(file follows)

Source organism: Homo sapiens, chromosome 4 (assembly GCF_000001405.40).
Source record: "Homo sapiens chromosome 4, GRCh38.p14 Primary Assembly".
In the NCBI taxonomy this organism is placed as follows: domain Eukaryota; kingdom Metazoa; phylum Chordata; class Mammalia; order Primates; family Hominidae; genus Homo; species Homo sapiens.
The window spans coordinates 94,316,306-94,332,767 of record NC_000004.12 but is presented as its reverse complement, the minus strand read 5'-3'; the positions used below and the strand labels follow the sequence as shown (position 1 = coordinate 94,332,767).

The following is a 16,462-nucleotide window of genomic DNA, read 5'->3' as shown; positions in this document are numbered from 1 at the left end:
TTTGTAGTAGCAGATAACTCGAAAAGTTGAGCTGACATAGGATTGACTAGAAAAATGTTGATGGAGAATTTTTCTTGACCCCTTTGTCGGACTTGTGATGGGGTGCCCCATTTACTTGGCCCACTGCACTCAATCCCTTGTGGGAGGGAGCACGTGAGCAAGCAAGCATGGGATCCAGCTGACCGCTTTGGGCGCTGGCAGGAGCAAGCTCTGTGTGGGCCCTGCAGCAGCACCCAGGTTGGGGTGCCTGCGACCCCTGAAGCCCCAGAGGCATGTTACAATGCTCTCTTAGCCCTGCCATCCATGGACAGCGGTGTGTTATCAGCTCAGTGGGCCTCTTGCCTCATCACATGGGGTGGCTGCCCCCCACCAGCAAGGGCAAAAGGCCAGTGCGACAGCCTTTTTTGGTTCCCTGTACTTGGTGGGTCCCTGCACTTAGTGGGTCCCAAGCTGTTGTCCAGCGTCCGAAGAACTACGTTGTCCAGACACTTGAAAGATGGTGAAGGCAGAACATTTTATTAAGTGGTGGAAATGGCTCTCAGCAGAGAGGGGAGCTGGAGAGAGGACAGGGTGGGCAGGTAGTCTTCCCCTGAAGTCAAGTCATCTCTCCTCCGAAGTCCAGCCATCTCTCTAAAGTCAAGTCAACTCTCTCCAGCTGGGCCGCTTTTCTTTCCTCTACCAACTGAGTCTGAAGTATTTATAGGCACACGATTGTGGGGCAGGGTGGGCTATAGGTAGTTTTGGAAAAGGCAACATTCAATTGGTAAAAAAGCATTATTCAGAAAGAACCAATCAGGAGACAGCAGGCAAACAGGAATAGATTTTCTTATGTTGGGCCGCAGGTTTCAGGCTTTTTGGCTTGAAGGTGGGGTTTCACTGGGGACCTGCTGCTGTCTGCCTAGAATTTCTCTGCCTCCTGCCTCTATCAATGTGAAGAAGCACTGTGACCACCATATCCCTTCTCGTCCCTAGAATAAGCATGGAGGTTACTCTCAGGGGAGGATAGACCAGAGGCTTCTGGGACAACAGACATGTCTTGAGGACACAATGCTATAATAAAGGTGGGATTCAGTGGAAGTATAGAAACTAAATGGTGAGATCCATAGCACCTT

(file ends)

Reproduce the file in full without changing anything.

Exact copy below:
Source organism: Homo sapiens, chromosome 4 (assembly GCF_000001405.40).
Source record: "Homo sapiens chromosome 4, GRCh38.p14 Primary Assembly".
In the NCBI taxonomy this organism is placed as follows: domain Eukaryota; kingdom Metazoa; phylum Chordata; class Mammalia; order Primates; family Hominidae; genus Homo; species Homo sapiens.
The window spans coordinates 94,316,306-94,332,767 of record NC_000004.12 but is presented as its reverse complement, the minus strand read 5'-3'; the positions used below and the strand labels follow the sequence as shown (position 1 = coordinate 94,332,767).

The following is a 16,462-nucleotide window of genomic DNA, read 5'->3' as shown; positions in this document are numbered from 1 at the left end:
TTTGTAGTAGCAGATAACTCGAAAAGTTGAGCTGACATAGGATTGACTAGAAAAATGTTGATGGAGAATTTTTCTTGACCCCTTTGTCGGACTTGTGATGGGGTGCCCCATTTACTTGGCCCACTGCACTCAATCCCTTGTGGGAGGGAGCACGTGAGCAAGCAAGCATGGGATCCAGCTGACCGCTTTGGGCGCTGGCAGGAGCAAGCTCTGTGTGGGCCCTGCAGCAGCACCCAGGTTGGGGTGCCTGCGACCCCTGAAGCCCCAGAGGCATGTTACAATGCTCTCTTAGCCCTGCCATCCATGGACAGCGGTGTGTTATCAGCTCAGTGGGCCTCTTGCCTCATCACATGGGGTGGCTGCCCCCCACCAGCAAGGGCAAAAGGCCAGTGCGACAGCCTTTTTTGGTTCCCTGTACTTGGTGGGTCCCTGCACTTAGTGGGTCCCAAGCTGTTGTCCAGCGTCCGAAGAACTACGTTGTCCAGACACTTGAAAGATGGTGAAGGCAGAACATTTTATTAAGTGGTGGAAATGGCTCTCAGCAGAGAGGGGAGCTGGAGAGAGGACAGGGTGGGCAGGTAGTCTTCCCCTGAAGTCAAGTCATCTCTCCTCCGAAGTCCAGCCATCTCTCTAAAGTCAAGTCAACTCTCTCCAGCTGGGCCGCTTTTCTTTCCTCTACCAACTGAGTCTGAAGTATTTATAGGCACACGATTGTGGGGCAGGGTGGGCTATAGGTAGTTTTGGAAAAGGCAACATTCAATTGGTAAAAAAGCATTATTCAGAAAGAACCAATCAGGAGACAGCAGGCAAACAGGAATAGATTTTCTTATGTTGGGCCGCAGGTTTCAGGCTTTTTGGCTTGAAGGTGGGGTTTCACTGGGGACCTGCTGCTGTCTGCCTAGAATTTCTCTGCCTCCTGCCTCTATCAATGTGAAGAAGCACTGTGACCACCATATCCCTTCTCGTCCCTAGAATAAGCATGGAGGTTACTCTCAGGGGAGGATAGACCAGAGGCTTCTGGGACAACAGACATGTCTTGAGGACACAATGCTATAATAAAGGTGGGATTCAGTGGAAGTATAGAAACTAAATGGTGAGATCCATAGCACCTT